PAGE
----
Unjust? Grey fox captured, killed near UVA
After UVA's recent bout of small mammalian terror, in which two students were bitten and a sweater was swiped, both the university and Charlottesville community can safely say they've seen an animal reined in as officials announced the capture and subsequent euthanization of a fox Wednesday. But was it justice? The capture has some people questioning the actions as rash and cruel, and wondering if it was the right fox–- or merely an innocent animal unjustly handed a death sentence.
"It's a shame to kill this animal to make it look like the authorities are doing something to protect the public," says Crozet nature writer Marlene Condon, who was horrified by the image she saw on NBC 29's Wednesday night report. "We're losing so many animals, we can't afford to keep killing."
Steve Colvin, the trapper hired by UVA to seek out an "aggressive" fox in the University Circle-Lambeth Field area, brought a captured grey fox to the Charlottesville-Albemarle SPCA early on Wednesday. Despite not showing signs of rabies–- which might include glazed eyes and matted fur, according to Condon–- the fox's fate was almost inevitable, as officials in the State Health Department decided to euthanize the animal to test it for rabies.
"The grey fox they [showed] on Channel 29 did not look rabid to me," Condon insists. "It had clear eyes and was cowering in the cage, obviously terrified."
Although initial reports of the attacks described a red fox as the suspect, local medical authorities worry those reports could have mislabeled the fox's appearance or that the original fox's aggression could have spread to others–- thus taking every precaution with the captured grey fox.
"Unfortunately, we can't test for rabies in live animals," says Thomas Jefferson Health District Director Dr. Lilian Peake, " so they do have to be euthanized to be tested."
With the body sent to Richmond for testing at the Division of Consolidated Laboratory Services, Condon says she's speaking out about what she considers an unnecessary death.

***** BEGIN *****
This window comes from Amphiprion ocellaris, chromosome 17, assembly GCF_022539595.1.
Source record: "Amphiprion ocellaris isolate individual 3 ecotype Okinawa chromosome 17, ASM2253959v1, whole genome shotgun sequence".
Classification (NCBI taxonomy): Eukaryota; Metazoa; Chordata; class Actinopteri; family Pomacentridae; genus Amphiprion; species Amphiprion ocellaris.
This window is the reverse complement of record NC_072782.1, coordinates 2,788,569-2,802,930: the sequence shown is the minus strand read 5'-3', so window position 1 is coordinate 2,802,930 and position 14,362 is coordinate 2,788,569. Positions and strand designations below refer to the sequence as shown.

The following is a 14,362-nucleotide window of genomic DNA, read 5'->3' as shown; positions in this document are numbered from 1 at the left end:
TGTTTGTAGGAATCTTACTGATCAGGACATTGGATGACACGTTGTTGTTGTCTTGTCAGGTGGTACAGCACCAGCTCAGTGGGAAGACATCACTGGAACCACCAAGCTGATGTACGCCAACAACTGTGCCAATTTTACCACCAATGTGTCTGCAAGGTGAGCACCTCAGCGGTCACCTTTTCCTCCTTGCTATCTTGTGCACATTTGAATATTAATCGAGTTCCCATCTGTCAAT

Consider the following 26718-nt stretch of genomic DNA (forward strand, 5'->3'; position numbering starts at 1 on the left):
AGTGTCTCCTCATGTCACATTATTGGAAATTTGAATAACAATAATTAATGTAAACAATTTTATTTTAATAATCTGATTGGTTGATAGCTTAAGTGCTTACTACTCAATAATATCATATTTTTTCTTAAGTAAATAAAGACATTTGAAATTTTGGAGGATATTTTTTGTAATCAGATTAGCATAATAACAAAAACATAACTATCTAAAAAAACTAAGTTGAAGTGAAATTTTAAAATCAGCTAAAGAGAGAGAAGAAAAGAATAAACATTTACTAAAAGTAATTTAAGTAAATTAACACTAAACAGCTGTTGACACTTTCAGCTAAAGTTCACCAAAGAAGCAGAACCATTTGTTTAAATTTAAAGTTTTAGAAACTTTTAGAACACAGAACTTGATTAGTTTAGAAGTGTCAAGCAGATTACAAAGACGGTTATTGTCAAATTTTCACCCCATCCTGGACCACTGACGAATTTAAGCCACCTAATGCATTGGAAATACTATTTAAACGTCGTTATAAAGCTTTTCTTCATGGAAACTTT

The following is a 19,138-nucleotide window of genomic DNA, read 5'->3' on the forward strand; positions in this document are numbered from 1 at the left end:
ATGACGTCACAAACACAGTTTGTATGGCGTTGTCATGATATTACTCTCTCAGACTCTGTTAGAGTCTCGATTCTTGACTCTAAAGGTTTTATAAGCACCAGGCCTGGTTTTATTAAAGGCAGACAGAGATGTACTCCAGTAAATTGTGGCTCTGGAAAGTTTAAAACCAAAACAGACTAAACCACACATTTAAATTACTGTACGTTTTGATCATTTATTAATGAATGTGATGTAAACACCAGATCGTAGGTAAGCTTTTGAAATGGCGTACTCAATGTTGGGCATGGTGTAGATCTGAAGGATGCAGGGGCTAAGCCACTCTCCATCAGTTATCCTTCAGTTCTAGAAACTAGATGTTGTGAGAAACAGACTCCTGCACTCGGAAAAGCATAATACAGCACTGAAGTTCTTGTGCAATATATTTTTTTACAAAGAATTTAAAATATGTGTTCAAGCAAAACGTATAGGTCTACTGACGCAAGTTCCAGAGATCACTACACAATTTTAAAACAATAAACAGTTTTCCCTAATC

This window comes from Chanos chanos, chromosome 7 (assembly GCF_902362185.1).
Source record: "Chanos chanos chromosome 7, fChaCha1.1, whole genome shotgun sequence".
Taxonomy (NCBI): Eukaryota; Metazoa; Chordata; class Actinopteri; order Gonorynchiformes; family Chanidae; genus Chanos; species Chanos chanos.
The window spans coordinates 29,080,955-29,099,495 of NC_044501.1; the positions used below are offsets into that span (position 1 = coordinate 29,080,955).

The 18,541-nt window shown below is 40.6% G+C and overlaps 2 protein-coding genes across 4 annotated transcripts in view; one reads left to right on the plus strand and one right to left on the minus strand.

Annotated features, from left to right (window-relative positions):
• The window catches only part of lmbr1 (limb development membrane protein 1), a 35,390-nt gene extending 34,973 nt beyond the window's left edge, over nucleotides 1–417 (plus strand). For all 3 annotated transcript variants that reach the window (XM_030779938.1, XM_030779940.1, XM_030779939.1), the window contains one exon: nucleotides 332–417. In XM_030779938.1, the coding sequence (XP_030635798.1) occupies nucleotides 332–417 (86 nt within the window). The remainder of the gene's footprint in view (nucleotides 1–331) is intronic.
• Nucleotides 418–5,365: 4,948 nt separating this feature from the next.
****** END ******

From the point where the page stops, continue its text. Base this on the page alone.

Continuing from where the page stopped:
"Wildlife serves a function," says Condon. "You shouldn't be killing them if you don't have to."
Peake insists on the necessity of the euthanization, despite the unknown identity of the fox, as the test results will be crucial in determining an overall make-up of the wildlife in the UVA area. If the grey fox was indeed rabid, she says it would indicate there may be an epidemic amongst other local foxes.
"Unless you see the fox biting someone and you take the fox right at that point, it's hard to say which fox was involved," she explains. "This test will give us more information. If the fox is positive, there might be other rabid animals in the area."
While Condon and Peake have different outlooks on the fate of the grey fox, the main point they both stress is the need for a community better educated on interacting with wildlife. Condon, author of the book The Nature-Friendly Garden, is scheduled to give a talk to the community on October 13 about appropriate ways to interact with the natural world.
"It's important to keep these wild populations around and know how to live with them," Condon insists. Peake agrees.
"We want to caution everybody that if you see a wild animal, don't pet it or feed it regardless of the situation," says Peake. "Appreciate wildlife from a distance."
If the grey fox does test positive for rabies, the UVA community and Health Department will step up their outreach and heighten awareness to students about how to interact with wildlife, according to Peake. Condon hopes the increased understanding will lead to less unnecessary animal bloodshed.
"Were these people bitten because they were doing something towards the animal?" asks Condon. "A lot of people don't realize that you don't approach a wild animal. Any frightened animal will bite you just because its scared."